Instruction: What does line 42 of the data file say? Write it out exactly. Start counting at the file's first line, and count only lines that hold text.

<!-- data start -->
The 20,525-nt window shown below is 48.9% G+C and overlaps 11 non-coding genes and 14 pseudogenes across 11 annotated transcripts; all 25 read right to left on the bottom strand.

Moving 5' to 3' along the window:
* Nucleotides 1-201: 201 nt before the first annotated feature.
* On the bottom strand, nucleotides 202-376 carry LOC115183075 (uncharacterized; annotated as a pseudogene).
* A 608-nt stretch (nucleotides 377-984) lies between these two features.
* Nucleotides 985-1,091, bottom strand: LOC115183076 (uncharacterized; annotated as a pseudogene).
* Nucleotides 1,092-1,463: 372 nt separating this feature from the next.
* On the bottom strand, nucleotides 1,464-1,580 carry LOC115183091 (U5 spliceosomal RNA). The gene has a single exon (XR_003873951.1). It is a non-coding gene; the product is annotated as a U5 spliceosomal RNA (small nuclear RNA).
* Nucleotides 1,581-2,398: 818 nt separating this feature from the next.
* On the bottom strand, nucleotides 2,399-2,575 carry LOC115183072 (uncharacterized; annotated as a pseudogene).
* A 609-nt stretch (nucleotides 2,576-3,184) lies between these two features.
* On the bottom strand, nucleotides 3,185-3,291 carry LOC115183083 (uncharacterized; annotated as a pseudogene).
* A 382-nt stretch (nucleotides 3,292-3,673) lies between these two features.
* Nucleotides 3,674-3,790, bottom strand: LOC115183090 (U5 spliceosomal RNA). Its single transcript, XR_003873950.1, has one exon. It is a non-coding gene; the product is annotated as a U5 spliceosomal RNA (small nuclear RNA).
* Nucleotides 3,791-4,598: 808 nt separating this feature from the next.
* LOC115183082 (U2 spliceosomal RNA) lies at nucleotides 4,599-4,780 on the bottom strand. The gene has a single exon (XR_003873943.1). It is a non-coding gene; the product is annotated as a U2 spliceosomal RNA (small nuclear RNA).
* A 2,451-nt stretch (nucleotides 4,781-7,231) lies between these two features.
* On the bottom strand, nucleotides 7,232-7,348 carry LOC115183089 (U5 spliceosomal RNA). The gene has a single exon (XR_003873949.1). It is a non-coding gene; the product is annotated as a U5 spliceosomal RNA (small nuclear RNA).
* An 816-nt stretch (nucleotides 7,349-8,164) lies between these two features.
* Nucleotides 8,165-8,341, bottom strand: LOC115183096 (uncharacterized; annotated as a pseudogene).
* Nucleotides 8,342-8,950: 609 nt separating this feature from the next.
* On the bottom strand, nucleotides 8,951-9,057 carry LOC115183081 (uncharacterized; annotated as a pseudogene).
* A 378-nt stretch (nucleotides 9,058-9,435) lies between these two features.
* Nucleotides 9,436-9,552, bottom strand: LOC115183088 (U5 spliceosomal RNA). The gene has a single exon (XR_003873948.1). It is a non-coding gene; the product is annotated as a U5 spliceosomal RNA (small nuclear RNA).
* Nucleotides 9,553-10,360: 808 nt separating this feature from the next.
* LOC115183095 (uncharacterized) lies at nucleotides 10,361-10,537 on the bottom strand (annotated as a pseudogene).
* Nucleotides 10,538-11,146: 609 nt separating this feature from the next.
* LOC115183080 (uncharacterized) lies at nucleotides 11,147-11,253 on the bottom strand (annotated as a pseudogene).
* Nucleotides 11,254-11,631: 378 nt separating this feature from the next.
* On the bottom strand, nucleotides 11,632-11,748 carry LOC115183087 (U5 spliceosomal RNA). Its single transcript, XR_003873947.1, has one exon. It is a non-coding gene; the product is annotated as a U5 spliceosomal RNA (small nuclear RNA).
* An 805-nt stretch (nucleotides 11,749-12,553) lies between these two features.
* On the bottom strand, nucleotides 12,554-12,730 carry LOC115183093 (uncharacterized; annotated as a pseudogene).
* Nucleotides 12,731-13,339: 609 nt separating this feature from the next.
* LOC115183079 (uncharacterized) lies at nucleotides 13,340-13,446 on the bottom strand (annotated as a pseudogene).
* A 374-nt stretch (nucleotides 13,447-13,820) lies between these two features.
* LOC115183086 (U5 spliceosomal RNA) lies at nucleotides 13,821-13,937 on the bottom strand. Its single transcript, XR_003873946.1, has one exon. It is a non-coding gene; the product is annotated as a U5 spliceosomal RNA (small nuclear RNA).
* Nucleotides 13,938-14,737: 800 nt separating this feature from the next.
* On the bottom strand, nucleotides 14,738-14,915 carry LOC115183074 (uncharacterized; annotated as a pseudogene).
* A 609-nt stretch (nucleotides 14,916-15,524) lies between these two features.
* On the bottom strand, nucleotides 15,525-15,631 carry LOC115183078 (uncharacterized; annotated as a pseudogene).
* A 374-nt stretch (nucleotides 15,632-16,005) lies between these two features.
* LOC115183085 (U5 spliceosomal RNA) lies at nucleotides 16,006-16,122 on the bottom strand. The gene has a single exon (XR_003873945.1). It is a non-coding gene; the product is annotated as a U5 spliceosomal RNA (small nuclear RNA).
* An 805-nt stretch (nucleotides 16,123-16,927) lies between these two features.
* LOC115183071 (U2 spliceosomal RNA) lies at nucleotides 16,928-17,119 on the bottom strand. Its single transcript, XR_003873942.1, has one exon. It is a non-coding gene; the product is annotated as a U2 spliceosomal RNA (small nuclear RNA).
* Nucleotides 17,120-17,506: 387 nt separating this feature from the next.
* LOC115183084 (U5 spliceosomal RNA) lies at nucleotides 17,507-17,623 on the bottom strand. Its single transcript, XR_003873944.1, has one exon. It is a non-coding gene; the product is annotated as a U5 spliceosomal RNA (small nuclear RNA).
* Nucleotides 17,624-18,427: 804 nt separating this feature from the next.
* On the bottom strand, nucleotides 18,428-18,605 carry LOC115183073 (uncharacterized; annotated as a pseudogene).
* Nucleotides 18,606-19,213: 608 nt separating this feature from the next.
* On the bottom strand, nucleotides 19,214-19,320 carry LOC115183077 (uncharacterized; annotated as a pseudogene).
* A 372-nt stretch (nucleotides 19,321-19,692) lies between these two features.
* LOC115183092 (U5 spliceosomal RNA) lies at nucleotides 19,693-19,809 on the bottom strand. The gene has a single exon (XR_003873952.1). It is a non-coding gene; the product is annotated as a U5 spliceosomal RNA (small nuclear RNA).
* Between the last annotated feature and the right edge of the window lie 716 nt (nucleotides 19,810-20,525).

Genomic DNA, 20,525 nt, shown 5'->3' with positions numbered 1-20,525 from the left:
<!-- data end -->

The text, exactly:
* LOC115183085 (U5 spliceosomal RNA) lies at nucleotides 16,006-16,122 on the bottom strand. The gene has a single exon (XR_003873945.1). It is a non-coding gene; the product is annotated as a U5 spliceosomal RNA (small nuclear RNA).